I Am Not Your Negro
(Rating: PG-13 – Runtime: 1 hr. 35 min. – Genre: Documentary – Starring: Samuel L. Jackson, James Baldwin)
Directed by Raoul Peck and narrated by Samuel L. Jackson, the documentary is based on Remember This House, an unfinished novel by James Baldwin about Malcolm X, Martin Luther King, and Medgar Evers. It is an intense and unapologetic look at the history of race relations in the United States.
“Nothing can be changed until it is faced.”
The charm–and inherent potency–of the film lies in the fact that it has viewers staring down the proverbial “barrel of a gun” for the entirety of the picture. It is informative, thought-provoking, and compelling—but it is neither sugar-coated or intentionally comfortable. The history of race relations in the United States is examined unflinchingly from James Baldwin’s elegantly prescient, yet outraged point of view.
Baldwin’s words, as voiced by Samuel L. Jackson, belie his weariness and anger at a country that has treated his people so criminally. Jackson’s rich, metered delivery provides punctuation to the often disturbing or inflammatory images that appear on the screen.
One powerful illustrator throughout the picture is the use of film clips to elucidate the country’s attitude toward race throughout the decades. Baldwin says that he felt lied to about the world he knew based on the cartoonish and insulting portrayal of black characters on the silver screen of his youth. The oafish stereotype played by Mantan Moreland is contrasted to iconic “hero” John Wayne, who, in turn, is compared to the talented but unthreatening Sidney Poitier, to show the limitations shackled upon portrayals of African-Americans.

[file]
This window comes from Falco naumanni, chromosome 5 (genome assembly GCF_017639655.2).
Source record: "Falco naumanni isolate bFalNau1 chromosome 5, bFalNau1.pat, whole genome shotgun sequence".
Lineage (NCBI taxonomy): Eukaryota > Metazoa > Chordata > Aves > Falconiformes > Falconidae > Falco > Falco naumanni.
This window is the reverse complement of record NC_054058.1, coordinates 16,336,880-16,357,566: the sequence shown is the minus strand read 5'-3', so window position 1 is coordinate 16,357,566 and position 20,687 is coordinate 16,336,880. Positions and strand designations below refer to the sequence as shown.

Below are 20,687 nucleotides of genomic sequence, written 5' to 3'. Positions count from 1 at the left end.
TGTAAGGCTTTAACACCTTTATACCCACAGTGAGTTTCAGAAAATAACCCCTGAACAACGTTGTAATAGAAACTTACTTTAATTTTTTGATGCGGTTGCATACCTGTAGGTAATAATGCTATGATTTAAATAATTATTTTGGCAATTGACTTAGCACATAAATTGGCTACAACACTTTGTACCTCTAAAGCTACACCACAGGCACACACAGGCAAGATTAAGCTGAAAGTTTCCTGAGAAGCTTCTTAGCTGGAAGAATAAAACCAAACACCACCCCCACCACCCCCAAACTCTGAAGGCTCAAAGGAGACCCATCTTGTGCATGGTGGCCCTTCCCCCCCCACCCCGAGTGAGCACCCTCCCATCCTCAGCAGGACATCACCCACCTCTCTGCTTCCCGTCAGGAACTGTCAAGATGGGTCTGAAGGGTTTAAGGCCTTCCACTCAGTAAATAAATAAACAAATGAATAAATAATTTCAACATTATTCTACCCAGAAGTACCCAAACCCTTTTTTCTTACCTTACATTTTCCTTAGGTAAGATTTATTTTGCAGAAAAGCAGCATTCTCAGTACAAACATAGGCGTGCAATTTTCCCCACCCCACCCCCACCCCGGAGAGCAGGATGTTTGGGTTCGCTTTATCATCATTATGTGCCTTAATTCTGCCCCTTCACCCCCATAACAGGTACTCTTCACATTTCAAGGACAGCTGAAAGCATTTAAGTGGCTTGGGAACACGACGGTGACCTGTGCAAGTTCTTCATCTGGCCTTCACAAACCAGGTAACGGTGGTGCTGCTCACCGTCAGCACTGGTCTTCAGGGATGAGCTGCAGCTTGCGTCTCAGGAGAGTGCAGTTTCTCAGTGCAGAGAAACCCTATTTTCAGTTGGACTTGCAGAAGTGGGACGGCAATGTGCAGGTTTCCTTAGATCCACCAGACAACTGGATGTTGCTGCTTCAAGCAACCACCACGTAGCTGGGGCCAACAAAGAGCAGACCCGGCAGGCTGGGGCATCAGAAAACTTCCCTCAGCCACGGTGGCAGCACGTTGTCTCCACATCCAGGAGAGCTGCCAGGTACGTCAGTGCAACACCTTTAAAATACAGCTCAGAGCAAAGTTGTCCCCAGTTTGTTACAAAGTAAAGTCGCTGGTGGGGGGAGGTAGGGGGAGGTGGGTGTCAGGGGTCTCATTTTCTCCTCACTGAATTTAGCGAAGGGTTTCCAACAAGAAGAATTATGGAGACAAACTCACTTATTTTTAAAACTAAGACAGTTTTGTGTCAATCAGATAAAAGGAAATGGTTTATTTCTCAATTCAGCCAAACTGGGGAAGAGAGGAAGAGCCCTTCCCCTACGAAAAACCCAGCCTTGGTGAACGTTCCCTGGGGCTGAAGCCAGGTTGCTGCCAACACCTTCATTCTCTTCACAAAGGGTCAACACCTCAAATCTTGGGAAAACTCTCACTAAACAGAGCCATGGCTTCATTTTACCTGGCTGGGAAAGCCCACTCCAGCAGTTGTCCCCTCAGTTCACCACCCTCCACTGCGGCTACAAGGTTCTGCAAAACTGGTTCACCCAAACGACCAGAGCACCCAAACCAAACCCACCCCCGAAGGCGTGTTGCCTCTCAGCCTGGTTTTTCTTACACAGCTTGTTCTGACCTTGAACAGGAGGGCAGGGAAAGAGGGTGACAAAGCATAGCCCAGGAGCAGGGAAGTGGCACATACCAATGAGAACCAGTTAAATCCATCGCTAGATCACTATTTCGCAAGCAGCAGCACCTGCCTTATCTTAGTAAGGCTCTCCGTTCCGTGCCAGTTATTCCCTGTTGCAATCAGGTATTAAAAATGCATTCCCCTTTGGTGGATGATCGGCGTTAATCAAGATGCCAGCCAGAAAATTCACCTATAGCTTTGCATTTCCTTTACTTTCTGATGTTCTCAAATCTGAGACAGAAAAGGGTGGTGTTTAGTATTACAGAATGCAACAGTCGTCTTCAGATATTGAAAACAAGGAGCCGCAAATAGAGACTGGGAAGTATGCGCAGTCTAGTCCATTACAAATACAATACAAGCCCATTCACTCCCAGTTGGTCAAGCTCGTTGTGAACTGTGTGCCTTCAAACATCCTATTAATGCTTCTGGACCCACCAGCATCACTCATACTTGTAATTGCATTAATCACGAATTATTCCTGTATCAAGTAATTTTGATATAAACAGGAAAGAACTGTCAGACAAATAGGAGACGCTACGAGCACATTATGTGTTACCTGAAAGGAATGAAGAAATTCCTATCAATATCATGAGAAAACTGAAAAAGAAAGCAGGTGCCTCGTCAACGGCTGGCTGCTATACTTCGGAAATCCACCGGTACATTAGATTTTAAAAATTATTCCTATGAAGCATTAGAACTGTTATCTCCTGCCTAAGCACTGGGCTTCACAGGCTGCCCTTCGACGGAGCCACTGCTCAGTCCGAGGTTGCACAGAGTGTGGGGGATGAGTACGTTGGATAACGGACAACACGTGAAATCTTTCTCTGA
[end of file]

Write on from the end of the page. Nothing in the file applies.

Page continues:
The film doesn’t shy away from examining the tension in the Civil Rights Movement itself. The footage of Malcolm X calling out Martin Luther King for essentially not being confrontational enough to persecutors is just as prickly now as it was 50+ years ago.
Some of the strongest moments feature Baldwin himself, speaking his own words. Culled from an appearance on The Dick Cavett Show, Baldwin’s passionate indignance is palpable. He perceptibly quivers as makes his case to a divided nation.
I Am Not Your Negro is informative, eye-opening, and unabashedly unrepentant about its politics. While the source material was written decades before the launch of the Black Lives Matter movement, or, hell, before Donald Trump was a twinkle in the eyes of a segment of voters, it feels incredibly modern and of the moment. It is also optimistic in a manner that only those who have known true sorrow and oppression may be. Both insolent and angry, James Baldwin reaches through time in an attempt to open the eyes and hearts of a new generation of people.
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